We should introduce a key recommendation of the Power Inquiry, the institution of a new form of state funding: the local 'voter voucher', whereby £3 of public money would be allocated by each voter to a party of their choice, exclusively reserved for activity in their area. Labour could respond to this innovation by creating a new Democracy Force: full time (and/or part time) organisers who could assist local parties in all aspects of their work, and play a key role in forging links between the party and wider society. This would help turnouts, reduce cynicism about the political process and enfranchise many of those communities currently discounted by the political class.
We need to rebuild the local party campaigning role and borrow from modern anti fascist campaigns, migrant rights activity and Living Wage campaigns to rebuild the party as a vibrant local campaigning force. This would link in with the work of the new Democracy Force employing literally hundreds and hundreds of local organisers across the whole of the country to rebuild the party and not just in key seats.
We should re-align the Supporters Network project, involving its administration and control by local parties, a firm rejection of proposals for Labour's embrace of US style primaries, and a restatement of what formal party membership entails, and why it is important.
The Party Chair and the Deputy Leader
Deputy Leader of the Labour Party is a serious role, and it is time that the holder of the post had the space to exercise their duties, free of the burden of being Deputy Prime Minister. The post should become the transmission belt between Party and Government; the holder should not be responsible for a government department on top of these duties. However, the post holder could remain in the cabinet.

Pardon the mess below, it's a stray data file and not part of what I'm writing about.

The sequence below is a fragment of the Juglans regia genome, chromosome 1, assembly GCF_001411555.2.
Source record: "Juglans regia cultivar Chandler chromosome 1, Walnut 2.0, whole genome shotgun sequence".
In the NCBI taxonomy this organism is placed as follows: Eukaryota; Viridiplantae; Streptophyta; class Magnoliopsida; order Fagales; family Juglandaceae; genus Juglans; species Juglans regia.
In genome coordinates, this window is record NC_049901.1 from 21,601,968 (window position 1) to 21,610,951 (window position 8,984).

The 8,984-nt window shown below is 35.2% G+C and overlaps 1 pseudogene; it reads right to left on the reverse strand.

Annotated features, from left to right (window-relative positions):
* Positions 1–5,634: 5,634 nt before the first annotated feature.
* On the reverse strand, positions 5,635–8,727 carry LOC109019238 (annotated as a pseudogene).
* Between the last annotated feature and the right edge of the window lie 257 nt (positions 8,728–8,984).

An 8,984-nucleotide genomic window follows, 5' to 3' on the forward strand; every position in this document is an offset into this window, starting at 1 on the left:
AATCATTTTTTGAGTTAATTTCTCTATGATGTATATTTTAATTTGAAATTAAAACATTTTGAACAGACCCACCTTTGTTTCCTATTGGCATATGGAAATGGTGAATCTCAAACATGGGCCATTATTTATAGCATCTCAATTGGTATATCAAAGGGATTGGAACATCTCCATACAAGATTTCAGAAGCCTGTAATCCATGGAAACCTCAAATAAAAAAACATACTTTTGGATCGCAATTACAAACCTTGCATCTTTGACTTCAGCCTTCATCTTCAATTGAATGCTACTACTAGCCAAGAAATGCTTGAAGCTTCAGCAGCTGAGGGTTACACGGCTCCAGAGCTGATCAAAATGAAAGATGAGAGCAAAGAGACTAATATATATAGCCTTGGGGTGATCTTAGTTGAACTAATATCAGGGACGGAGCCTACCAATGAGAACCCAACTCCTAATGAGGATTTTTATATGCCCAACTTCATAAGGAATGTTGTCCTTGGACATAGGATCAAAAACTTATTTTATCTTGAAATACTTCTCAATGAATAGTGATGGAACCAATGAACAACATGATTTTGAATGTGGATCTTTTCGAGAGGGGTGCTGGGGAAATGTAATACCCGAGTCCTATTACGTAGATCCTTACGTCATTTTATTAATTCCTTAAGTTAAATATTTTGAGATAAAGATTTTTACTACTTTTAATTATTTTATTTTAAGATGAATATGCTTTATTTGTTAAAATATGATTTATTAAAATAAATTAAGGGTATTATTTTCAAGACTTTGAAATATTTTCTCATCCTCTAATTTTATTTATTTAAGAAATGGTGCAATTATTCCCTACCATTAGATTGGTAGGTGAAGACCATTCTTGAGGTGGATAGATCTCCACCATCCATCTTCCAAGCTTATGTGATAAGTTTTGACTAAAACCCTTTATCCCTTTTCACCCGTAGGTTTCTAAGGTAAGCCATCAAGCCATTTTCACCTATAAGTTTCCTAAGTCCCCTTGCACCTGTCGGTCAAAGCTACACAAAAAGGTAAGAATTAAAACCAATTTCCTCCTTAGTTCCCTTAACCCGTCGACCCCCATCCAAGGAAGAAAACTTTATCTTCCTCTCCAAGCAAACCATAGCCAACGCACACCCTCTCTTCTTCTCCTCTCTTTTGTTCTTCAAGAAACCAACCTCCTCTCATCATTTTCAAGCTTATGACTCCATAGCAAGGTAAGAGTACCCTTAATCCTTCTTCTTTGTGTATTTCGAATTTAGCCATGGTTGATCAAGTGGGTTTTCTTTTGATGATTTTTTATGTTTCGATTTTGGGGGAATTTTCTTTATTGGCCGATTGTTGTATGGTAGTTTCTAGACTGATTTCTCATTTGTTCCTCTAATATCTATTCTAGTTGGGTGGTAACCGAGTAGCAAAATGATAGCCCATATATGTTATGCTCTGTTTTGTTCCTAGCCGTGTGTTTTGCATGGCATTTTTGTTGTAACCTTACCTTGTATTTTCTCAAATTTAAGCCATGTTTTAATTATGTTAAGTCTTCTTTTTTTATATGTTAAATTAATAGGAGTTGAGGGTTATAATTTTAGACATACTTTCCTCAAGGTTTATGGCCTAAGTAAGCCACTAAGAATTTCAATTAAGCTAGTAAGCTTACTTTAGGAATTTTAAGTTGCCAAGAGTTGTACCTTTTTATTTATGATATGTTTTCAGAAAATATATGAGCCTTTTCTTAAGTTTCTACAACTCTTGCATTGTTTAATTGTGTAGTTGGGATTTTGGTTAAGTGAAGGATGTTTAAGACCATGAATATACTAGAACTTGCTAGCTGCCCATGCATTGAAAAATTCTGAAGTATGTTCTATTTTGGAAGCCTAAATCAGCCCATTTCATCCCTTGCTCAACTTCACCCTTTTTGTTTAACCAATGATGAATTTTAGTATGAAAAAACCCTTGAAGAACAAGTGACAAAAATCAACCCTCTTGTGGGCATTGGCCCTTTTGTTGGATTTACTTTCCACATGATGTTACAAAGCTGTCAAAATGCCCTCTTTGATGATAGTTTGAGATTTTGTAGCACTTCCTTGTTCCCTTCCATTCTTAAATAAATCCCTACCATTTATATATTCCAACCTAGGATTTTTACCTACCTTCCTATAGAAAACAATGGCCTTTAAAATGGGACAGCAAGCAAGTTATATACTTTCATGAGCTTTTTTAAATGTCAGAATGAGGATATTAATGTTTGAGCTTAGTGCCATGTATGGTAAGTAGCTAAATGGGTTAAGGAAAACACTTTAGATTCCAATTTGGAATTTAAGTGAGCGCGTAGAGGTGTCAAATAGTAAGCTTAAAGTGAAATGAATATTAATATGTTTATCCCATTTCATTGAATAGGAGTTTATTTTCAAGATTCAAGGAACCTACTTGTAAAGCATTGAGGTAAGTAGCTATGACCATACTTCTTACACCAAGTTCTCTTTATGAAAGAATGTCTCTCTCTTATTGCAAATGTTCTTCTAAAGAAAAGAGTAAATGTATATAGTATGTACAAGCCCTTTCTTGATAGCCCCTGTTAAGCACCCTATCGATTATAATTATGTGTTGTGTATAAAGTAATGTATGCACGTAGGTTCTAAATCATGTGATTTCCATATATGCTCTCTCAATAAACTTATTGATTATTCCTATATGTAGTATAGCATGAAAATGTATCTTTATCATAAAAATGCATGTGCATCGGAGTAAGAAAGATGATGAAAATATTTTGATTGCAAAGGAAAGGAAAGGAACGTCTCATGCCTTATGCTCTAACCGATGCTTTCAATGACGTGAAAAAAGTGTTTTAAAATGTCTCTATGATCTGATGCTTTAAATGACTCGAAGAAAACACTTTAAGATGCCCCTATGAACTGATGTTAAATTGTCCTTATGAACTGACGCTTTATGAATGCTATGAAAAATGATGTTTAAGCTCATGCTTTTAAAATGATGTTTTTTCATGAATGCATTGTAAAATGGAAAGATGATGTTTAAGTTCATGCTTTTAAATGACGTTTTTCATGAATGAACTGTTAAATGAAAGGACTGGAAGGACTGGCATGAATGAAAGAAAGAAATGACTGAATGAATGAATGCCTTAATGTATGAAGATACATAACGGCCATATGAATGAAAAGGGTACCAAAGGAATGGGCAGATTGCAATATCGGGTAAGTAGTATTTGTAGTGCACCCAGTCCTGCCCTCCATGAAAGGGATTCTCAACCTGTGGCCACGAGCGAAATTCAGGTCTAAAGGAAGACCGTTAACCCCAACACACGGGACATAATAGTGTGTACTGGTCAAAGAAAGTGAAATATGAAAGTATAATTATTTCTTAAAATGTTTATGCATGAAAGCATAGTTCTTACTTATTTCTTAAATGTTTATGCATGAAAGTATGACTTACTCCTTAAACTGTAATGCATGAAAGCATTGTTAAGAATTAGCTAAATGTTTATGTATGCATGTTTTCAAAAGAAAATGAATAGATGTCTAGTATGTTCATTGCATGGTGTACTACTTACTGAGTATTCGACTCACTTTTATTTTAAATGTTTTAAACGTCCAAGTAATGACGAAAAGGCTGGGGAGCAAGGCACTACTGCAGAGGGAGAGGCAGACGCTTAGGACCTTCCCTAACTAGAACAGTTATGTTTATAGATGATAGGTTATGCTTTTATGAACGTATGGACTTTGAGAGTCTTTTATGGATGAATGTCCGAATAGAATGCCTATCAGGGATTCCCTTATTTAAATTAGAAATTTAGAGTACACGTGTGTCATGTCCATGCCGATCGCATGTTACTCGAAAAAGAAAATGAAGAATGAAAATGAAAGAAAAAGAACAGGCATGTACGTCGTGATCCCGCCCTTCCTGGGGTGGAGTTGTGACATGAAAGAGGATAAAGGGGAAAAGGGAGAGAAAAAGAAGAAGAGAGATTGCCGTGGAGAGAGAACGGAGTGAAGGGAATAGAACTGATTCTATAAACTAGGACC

The Deputy Leader should have three clear tasks. First, to bring the voice of the party to the government liberated from the 'shadowing' role of the DPM. Second to oversee the reconstruction of the party's crumbling infrastructure. Third to help rebuild a new centre left coalition.
In the Compass document, we suggested that the position of Party Chair should become a democratically elected position within the party. The recently triggered discussion of the role and functions of the Deputy Leader allows us to suggest that the two post are merged- initially elected by the full electoral college and annually endorsed by the conference itself. In the eyes of much of the membership the position of Chair has been contaminated; this suggestion would rehabilitate the position with recourse to election by the party as Deputy Leader.
The party must not be an inconvenience, best held in check and occasionally cajoled into knocking on doors and stuffing envelopes.
In taking on an increased political weight, the party would also give Labour that bit more leverage in the ongoing debate about our society's direction of travel; given the formidable forces- from the tabloid press to multinational companies- that endlessly push for free market individualism, a renewed party on the ground might just play a key role in the creation of that much discussed Progressive Consensus.
(1) Fit for Purpose: A Programme for Labour Party Renewal, Compass, 2006.